Quail, by Graham Catley / BTO
Quail, by Graham Catley / BTO

BirdTrack migration blog (31 May–7 June)

Paul Stancliffe

Paul Stancliffe

Paul was formerly the BTO Media Manager and regular author of the BirdTrack migration blog. He is now making a special guest return from his new home in Portugal.

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It might be beginning to feel like spring migration is over, but there are still birds on the move.

One of my highlights over the last couple of days has been the sight of a rather late Black Stork. It might have been a non-breeding bird moving north to explore future breeding sites, or an individual that has already made a breeding attempt but failed.

In either case, it makes sense to move north into cooler conditions where there is still an abundance of food. It has already become very hot and dry here in central Portugal and, as a result, insect and amphibian food will be harder to come by.

Will the Black Stork that Paul saw make its way north as far as Britain?

A westerly airflow is going to be dominant over the coming week, although for the first few days it will be relatively light and from the north-west. Any birds that are still heading north shouldn’t find this too much of a problem.

One bird that often doesn’t arrive on its British breeding grounds until now is the Quail and the BirdTrack historical reporting rate graph shows this late arrival well. Quail is an interesting species, and one that is thought to make two breeding attempts each year: one in southern Europe and another further north later in the spring/early summer.

Whilst this might seem rather unusual it is not unprecedented. For example, some British-breeding Dunlin will have two breeding attempts, one in Britain and another in the Arctic. Recent BTO Short-eared Owl research shows a breeding attempt in Scotland followed by another in Norway.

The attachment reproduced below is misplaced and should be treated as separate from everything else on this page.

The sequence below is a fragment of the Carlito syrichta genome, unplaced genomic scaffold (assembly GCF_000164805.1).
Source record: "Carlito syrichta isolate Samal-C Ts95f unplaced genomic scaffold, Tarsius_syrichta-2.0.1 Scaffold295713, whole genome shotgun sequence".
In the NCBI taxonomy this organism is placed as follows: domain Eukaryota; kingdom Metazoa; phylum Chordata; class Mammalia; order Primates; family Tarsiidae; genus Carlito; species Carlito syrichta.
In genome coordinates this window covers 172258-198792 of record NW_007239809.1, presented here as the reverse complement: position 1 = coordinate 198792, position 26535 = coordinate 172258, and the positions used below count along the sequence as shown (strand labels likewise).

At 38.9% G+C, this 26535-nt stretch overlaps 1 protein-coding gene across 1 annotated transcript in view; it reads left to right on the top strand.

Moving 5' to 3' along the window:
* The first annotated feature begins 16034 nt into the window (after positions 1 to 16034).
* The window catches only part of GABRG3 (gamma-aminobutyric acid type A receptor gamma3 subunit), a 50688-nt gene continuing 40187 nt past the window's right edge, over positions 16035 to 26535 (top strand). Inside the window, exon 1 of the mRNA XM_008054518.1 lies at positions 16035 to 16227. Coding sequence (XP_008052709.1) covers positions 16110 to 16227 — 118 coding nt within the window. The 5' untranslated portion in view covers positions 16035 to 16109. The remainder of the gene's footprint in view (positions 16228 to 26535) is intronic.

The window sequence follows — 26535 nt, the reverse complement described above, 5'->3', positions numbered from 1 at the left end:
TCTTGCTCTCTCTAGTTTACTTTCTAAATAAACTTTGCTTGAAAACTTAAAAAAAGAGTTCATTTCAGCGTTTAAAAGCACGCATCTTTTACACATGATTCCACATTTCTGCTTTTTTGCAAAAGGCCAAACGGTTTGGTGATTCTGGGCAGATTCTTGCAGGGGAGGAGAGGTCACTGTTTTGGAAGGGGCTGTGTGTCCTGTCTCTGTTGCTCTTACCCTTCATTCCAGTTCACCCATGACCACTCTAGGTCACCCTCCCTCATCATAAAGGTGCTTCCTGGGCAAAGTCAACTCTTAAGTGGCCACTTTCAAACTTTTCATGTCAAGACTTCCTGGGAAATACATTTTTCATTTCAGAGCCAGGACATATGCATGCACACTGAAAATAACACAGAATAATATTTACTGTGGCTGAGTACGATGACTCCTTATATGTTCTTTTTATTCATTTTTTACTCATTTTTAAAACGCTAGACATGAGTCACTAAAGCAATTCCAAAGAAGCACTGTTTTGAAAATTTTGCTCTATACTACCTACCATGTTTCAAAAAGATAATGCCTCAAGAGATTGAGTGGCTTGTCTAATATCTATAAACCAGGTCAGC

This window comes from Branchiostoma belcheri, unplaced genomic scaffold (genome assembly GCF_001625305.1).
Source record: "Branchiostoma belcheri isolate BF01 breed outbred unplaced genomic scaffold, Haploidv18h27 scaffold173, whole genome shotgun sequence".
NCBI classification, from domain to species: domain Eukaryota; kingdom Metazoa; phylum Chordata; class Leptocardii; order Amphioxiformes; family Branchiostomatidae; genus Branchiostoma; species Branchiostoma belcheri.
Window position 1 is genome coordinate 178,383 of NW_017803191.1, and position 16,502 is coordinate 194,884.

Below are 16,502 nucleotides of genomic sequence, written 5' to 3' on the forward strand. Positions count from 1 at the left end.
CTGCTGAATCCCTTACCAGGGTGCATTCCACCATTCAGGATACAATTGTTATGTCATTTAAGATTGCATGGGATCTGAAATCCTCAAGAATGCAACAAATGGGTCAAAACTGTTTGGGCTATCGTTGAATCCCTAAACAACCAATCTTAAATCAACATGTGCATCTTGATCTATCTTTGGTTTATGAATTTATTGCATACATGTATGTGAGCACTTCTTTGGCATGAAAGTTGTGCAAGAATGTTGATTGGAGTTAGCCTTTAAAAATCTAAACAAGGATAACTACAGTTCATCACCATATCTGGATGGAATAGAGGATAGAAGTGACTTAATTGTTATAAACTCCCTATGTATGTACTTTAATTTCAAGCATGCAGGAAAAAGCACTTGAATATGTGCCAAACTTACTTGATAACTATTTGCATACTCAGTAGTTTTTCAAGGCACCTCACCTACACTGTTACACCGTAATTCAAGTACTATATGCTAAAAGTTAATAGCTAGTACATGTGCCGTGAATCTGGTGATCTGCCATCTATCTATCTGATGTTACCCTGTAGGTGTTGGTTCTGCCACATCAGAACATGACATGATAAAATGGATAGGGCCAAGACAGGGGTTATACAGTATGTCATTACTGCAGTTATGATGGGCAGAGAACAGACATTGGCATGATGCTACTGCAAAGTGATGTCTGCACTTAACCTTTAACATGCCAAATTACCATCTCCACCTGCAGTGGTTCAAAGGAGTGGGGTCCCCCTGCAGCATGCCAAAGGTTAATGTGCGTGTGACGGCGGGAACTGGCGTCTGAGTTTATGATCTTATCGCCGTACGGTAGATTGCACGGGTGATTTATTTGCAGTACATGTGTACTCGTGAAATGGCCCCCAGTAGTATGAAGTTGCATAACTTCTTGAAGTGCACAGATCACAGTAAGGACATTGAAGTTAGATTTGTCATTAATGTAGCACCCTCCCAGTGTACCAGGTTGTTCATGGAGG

The historical BirdTrack reporting rate for Quail reflects this species’ late arrival in Britain.

There will already be some birds beginning their southerly ‘autumn’ migration. Some BTO satellite-tagged Cuckoos will have undertaken the first leg of their long journey south during early June, having been on their breeding grounds for as little as six weeks. The westerly/north-westerly winds during the next week will favour any birds heading south.

So, while it may seem that spring migration is almost over, it is a little premature to say so just yet. Non-breeding birds, failed breeders and a few dispersing youngsters from successful early broods may all move north during the next week.

Using the Black Stork over our land as an example, this bird could possibly continue moving north and find itself in Britain. In fact, early June is often the time when extremely rare birds are found in Britain. There have, for example, been five June records for Pacific Swift and it is probably the best time to look out for White-throated Needletail, possibly one of the most sought-after June rarities.

White-throated Needletails are one of the most sought-after June rarities.

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